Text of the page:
I swapped nailpolish for freedom

INDIA LOPEZ
Last updated 13:01 03/05/2012
woman painting nails
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JUGGLING ACT: How do we stop demanding perfection from ourselves?

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OPINION: Earlier this week, we ran a story by Australian writer Samantha Selinger-Morris, in which she shared her dismay at realising she was a "walking, talking cliche" - the frazzled mum desperate for "me time".

Stuff readers really tore into Selinger-Morris (trust me; you didn't see the comments we rejected). There was a lot of "get over yourself", "if you didn't want to be a cliche you shouldn't have had kids" and the done-to-death "first world problems".

While angry comments are nothing new, these ones surprised me - not just because it was a lighthearted article, but because it was so damn true.

In my experience, getting "older and wiser" means discovering, one by one, that every single cliche is true. Everything your mum said you'd live to regret, you regret. Everything you vowed never to do, you've done.

I've already fallen prey to such an astounding number of cliches that I've all but given up trying to resist them. I got a boyfriend and stopped going out. I tut-tut at the girls tottering down Courtenay Pl in stilettos and miniskirts on Saturday night (as I pass them on my way to the video store). I dress like Martha Stewart.

But the one cliche that really disturbs me is this: the "modern woman" struggling to excel in every area of life.

I was born in the '80s; I've heard this complaint my whole life. We fought for the right to work alongside men, and now we feel like failures if we don't succeed professionally. Yet, for some reason, when we embraced the new "career woman" archetype, we didn't let go of the old "perfect housewife" ideal. There was no tradeoff. So we expect ourselves to be perfect employees, wives, mothers, friends and neighbours, and to look perfect while we're at it.

As far as I can tell, most men don't do this. I've never known a man to say, wringing his hands and wincing, "I really should... [do some charity work/have the Johnsons over for dinner/work on toning up my arms]". If they want to do something, they do it. If they don't have the time, energy or desire to do something, they don't - and they don't beat themselves up about it.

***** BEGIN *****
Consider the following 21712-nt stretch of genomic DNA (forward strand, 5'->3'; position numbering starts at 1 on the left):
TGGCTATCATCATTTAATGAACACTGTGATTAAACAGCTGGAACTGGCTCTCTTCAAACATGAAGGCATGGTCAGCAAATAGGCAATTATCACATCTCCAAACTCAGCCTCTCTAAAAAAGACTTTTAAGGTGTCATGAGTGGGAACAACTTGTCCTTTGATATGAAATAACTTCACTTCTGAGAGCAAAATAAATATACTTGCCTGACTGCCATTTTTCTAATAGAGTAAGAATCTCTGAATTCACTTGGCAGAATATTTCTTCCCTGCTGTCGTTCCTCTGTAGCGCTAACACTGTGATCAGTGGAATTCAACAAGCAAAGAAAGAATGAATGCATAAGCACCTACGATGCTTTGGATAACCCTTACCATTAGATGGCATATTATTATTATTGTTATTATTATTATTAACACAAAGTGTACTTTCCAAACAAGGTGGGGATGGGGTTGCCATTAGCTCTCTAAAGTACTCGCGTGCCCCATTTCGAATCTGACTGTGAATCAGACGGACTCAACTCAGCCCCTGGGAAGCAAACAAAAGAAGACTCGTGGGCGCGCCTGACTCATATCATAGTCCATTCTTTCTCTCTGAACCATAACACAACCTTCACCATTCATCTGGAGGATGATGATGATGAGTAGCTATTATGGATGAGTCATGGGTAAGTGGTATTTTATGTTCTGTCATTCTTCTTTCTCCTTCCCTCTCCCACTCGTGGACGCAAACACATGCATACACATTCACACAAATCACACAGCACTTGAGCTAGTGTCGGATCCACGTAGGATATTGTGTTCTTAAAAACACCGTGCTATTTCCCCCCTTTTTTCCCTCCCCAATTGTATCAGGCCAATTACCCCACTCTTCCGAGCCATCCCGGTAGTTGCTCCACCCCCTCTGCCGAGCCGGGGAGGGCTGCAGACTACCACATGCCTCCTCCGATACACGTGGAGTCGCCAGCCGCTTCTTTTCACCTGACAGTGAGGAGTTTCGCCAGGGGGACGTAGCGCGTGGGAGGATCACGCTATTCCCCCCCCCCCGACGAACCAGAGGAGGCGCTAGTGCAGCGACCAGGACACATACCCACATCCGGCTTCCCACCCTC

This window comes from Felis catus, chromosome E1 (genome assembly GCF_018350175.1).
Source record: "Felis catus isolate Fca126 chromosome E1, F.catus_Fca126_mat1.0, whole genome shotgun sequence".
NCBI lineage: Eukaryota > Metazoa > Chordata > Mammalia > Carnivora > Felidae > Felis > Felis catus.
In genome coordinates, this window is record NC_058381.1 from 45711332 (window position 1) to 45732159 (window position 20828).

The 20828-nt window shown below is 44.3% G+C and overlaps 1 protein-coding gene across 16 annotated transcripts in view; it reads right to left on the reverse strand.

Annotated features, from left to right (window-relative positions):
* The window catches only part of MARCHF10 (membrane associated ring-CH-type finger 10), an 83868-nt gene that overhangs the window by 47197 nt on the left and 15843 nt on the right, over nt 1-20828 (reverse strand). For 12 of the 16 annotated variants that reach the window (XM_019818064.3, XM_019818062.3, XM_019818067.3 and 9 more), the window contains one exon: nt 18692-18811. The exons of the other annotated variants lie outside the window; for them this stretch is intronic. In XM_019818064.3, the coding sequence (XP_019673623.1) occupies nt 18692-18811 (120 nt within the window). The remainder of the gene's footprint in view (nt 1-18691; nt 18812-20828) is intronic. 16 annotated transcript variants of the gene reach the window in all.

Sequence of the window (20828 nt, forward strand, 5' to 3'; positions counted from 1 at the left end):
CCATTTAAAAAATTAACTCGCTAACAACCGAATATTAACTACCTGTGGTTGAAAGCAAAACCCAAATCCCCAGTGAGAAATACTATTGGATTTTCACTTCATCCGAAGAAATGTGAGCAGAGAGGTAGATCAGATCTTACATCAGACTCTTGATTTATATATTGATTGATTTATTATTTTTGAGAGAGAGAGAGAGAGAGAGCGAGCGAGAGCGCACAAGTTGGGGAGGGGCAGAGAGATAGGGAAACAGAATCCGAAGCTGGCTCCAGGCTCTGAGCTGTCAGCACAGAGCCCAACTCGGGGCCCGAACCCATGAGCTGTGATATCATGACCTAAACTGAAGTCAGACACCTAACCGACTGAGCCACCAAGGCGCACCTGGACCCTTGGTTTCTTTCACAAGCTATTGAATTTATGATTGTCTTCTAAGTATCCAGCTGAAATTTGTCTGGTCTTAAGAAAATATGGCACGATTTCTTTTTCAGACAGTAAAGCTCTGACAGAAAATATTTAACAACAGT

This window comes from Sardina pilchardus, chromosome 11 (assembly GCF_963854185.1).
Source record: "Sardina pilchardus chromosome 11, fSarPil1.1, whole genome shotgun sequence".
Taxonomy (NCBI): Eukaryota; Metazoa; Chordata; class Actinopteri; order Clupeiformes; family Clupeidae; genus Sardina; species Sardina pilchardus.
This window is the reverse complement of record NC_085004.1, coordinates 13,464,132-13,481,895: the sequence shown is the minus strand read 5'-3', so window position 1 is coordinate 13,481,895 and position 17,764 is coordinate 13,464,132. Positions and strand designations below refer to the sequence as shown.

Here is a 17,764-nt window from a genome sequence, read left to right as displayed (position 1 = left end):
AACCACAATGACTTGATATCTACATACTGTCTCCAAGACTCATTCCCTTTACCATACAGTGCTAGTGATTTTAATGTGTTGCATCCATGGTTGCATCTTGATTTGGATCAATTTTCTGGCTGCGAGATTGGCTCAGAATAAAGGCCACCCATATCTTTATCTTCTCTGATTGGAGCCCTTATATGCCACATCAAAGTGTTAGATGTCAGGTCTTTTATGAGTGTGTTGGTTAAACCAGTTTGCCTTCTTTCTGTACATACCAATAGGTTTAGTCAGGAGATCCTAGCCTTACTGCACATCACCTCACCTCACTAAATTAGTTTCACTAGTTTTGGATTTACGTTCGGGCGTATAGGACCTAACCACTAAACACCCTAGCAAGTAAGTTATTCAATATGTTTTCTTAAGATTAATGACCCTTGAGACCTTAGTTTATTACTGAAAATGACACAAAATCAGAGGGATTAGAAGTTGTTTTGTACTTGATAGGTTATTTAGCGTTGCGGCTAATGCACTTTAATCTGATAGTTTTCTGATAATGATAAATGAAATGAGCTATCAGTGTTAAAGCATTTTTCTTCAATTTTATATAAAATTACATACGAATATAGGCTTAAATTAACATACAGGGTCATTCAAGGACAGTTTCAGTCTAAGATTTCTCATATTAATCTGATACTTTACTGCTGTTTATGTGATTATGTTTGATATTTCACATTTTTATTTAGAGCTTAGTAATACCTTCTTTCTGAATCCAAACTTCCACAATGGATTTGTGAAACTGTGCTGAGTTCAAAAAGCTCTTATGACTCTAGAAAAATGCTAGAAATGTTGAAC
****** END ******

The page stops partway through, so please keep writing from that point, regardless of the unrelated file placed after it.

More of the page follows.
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I see all this, and I know how unhealthy it is trying to maintain that female juggling act. But my God, it's hard to avoid!

So, a few weeks ago, I made a decision. I vowed to eliminate "I really should..." from my vocabulary altogether. I don't have time to add anything else to my life at the moment, and besides, it's pretty good as it is - untoned arms and all.

Then, I thought about all the impossibly high standards I was holding myself to. Were they all really necessary? Could I just... let go?

Give it a go. Write down everything you're trying to maintain: keeping the house spotless, exercising five times a week, making all the baby's food from scratch, getting your roots dyed every three weeks - whatever it is that uses up your energy and replaces that precious "me time" that Selinger-Morris was embarrassed to admit she craved. Then think about how you could do each one just a little less excellently.

It's harder than you'd think, but one thing I decided to do away with was keeping my nails perfectly manicured. It sounds like such an insignificant thing, but it really took up a lot of time. I used to obsessively watch for chips in my nailpolish, and completely repaint them every time one appeared. Then I'd spend the next half hour with my hands dangling uselessly by my sides, having to ask my boyfriend to buckle me into the car (very demeaning).

But those days are over. Okay, it's not a big change, but it's a start. And every time I look down at my bare-naked fingers, it reminds me that Superwoman is one cliche I don't have to accept.

- Stuff

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